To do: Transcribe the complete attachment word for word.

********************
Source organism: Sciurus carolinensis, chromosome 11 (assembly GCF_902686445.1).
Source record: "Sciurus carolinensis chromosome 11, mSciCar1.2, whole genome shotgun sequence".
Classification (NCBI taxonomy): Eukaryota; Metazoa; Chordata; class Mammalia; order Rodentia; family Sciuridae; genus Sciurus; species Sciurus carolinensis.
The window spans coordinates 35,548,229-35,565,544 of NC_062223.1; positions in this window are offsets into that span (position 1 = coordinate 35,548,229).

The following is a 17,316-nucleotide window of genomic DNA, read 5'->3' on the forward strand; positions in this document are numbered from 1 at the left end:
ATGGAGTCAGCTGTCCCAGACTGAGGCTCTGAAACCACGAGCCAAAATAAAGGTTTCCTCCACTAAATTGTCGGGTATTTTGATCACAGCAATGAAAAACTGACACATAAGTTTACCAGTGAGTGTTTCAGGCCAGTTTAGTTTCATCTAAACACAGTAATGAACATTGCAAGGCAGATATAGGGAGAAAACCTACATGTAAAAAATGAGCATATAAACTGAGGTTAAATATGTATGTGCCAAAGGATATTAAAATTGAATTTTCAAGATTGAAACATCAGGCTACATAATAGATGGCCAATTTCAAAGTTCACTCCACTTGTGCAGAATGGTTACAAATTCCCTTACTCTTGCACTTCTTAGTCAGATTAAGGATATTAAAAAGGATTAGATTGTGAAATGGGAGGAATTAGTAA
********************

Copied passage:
Source organism: Sciurus carolinensis, chromosome 11 (assembly GCF_902686445.1).
Source record: "Sciurus carolinensis chromosome 11, mSciCar1.2, whole genome shotgun sequence".
Classification (NCBI taxonomy): Eukaryota; Metazoa; Chordata; class Mammalia; order Rodentia; family Sciuridae; genus Sciurus; species Sciurus carolinensis.
The window spans coordinates 35,548,229-35,565,544 of NC_062223.1; positions in this window are offsets into that span (position 1 = coordinate 35,548,229).

The following is a 17,316-nucleotide window of genomic DNA, read 5'->3' on the forward strand; positions in this document are numbered from 1 at the left end:
ATGGAGTCAGCTGTCCCAGACTGAGGCTCTGAAACCACGAGCCAAAATAAAGGTTTCCTCCACTAAATTGTCGGGTATTTTGATCACAGCAATGAAAAACTGACACATAAGTTTACCAGTGAGTGTTTCAGGCCAGTTTAGTTTCATCTAAACACAGTAATGAACATTGCAAGGCAGATATAGGGAGAAAACCTACATGTAAAAAATGAGCATATAAACTGAGGTTAAATATGTATGTGCCAAAGGATATTAAAATTGAATTTTCAAGATTGAAACATCAGGCTACATAATAGATGGCCAATTTCAAAGTTCACTCCACTTGTGCAGAATGGTTACAAATTCCCTTACTCTTGCACTTCTTAGTCAGATTAAGGATATTAAAAAGGATTAGATTGTGAAATGGGAGGAATTAGTAA